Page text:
After a four-day trial, an Arizona federal jury found that Western Truck Insurance Services, Inc., an insurance broker, was negligent in selling Madison Alley Transportation and Logistics Inc. a business interruption policy with inadequate annual limits. Based on its finding of negligence, the jury determined that the broker was liable for $685,000 of $1,000,000 in damages suffered by Madison Alley as a result of a flood in its warehouse.  The verdict and Complaint, filed in Arizona state court before the case was removed, can be found here and here.

In June 2016, a subtenant in Madison Alley’s warehouse broke a sprinkler line while operating a forklift, causing the warehouse to flood. The warehouse was used to store and deliver retail display goods, and Madison Alley was unable to do business during the five months of repairs.

Madison Alley sought coverage under a business interruption policy it had purchased through Western Truck, but the policy’s $20,000 limit was not enough to cover its approximately $1,480,000 in losses.

In August 2017, Madison Alley sued Western Truck, alleging that it and one of its salesmen were negligent in selling a policy that had inadequate limits based on Madison Alley’s company size and revenue figures. Western Truck argued that, as the insurance broker, it did not have a duty to determine what policy limits were sufficient for Madison Alley’s business. Western Truck argued that it was Madison Alley’s responsibility to make sure it had adequate coverage, but that, instead, Madison Alley was concerned only with satisfying its landlord’s insurance requirements, and made a conscious decision to underinsure its business.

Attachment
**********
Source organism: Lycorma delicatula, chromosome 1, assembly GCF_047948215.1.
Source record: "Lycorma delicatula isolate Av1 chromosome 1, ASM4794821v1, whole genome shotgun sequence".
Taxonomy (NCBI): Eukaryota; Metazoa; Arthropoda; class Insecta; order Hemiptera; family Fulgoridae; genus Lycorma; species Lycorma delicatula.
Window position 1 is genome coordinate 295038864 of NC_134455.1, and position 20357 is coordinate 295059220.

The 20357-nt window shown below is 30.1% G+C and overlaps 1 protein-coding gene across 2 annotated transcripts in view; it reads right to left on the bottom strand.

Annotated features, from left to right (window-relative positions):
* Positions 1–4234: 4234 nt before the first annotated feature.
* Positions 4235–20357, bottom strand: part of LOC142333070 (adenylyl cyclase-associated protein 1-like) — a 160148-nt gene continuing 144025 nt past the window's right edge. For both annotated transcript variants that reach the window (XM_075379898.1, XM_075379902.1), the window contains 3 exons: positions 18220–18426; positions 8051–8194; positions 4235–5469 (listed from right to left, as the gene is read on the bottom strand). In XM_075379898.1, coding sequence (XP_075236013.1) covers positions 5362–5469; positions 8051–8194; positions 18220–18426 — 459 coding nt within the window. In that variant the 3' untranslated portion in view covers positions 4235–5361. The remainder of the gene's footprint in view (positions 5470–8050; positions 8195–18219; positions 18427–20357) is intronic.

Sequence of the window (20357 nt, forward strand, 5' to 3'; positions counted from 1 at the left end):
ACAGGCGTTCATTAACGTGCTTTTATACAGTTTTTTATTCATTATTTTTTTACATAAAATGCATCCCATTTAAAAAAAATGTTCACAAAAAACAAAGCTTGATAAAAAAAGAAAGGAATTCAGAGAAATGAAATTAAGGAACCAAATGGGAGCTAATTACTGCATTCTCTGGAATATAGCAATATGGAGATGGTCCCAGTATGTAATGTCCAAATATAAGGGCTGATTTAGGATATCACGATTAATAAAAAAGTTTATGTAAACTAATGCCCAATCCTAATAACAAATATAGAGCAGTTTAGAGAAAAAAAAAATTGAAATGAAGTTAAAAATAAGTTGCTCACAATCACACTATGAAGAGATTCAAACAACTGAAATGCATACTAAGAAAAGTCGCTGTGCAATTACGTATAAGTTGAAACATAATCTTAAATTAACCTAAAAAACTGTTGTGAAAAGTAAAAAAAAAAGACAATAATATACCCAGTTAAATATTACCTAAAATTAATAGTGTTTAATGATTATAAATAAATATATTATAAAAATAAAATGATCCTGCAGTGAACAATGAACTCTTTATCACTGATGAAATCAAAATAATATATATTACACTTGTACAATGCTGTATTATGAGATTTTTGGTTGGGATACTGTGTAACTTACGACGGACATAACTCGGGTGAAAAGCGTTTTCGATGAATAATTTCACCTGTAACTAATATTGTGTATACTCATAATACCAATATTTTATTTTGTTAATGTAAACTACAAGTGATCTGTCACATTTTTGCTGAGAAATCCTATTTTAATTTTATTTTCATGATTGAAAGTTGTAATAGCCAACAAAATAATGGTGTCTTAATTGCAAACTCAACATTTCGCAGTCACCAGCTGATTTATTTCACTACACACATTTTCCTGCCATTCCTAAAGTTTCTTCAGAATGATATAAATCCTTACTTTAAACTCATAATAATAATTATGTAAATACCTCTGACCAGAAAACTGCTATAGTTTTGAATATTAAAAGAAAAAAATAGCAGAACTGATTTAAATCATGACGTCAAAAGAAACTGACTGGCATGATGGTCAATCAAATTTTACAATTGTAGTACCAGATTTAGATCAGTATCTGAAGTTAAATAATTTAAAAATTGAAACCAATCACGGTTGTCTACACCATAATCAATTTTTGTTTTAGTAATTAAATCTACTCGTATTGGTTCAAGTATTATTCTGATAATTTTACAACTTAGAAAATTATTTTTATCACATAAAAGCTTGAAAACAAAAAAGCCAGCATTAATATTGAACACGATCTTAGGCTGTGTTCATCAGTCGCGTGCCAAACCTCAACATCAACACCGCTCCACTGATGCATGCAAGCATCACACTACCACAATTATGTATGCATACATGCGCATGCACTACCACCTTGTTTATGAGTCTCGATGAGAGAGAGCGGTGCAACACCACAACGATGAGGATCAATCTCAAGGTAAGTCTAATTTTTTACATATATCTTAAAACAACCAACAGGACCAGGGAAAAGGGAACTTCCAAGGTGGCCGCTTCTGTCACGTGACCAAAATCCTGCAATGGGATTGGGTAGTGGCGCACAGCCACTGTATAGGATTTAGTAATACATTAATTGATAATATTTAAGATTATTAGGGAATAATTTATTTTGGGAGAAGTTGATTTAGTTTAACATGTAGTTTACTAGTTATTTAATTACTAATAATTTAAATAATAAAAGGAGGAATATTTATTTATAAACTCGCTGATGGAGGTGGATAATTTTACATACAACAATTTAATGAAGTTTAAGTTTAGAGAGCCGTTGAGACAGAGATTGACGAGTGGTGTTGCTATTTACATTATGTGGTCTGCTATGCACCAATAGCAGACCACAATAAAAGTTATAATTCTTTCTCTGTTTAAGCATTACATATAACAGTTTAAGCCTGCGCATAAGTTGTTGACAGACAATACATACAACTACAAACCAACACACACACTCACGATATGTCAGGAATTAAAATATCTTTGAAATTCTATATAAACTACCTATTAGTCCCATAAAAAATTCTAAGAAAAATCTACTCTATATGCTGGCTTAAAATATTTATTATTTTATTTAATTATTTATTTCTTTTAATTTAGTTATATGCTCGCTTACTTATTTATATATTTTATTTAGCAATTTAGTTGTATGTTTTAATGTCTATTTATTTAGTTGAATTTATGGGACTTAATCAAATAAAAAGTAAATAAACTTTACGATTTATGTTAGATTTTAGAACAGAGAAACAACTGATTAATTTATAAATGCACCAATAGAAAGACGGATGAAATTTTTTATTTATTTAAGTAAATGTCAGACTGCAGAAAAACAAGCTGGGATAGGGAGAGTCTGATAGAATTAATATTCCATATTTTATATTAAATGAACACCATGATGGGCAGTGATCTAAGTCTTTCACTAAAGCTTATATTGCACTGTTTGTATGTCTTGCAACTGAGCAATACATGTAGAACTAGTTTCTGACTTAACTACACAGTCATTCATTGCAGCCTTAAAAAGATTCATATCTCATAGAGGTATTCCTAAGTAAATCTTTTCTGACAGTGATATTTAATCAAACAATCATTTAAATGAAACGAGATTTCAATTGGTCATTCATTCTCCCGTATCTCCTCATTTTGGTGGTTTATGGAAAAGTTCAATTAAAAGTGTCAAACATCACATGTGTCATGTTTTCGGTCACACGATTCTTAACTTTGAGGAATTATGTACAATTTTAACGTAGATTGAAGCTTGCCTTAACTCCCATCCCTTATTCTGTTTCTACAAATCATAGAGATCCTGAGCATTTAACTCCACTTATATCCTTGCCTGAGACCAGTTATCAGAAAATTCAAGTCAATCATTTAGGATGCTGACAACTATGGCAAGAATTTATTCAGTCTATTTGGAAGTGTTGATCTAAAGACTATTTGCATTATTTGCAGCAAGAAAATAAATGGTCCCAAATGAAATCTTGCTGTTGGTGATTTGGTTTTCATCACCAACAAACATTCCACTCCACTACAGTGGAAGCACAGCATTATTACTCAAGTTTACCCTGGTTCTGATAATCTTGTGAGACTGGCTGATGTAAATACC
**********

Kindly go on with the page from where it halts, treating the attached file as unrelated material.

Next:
After four days of trial, a jury found that Western Truck was 60% negligent for selling the inadequate policy, that Madison Alley was 35% negligent, and that the Western Truck salesman was 5% negligent. The jury further found that Western Truck was additionally negligent in its hiring and training of the salesman, and awarded Madison Alley $100,000 in damages on that count.

The verdict serves as a reminder that, while policyholders of course have a degree of responsibility to know their business and seek sufficient insurance coverage, they also have a right to rely on the purported expertise offered by insurance professionals, who have a duty to provide reliable and competent advice about their clients’ insurance needs. When a company relies on a broker’s advice in selecting types and/or amounts of coverage, then finds itself without sufficient coverage for a loss, experienced coverage counsel can often help determine what went wrong and whether a duty was breached.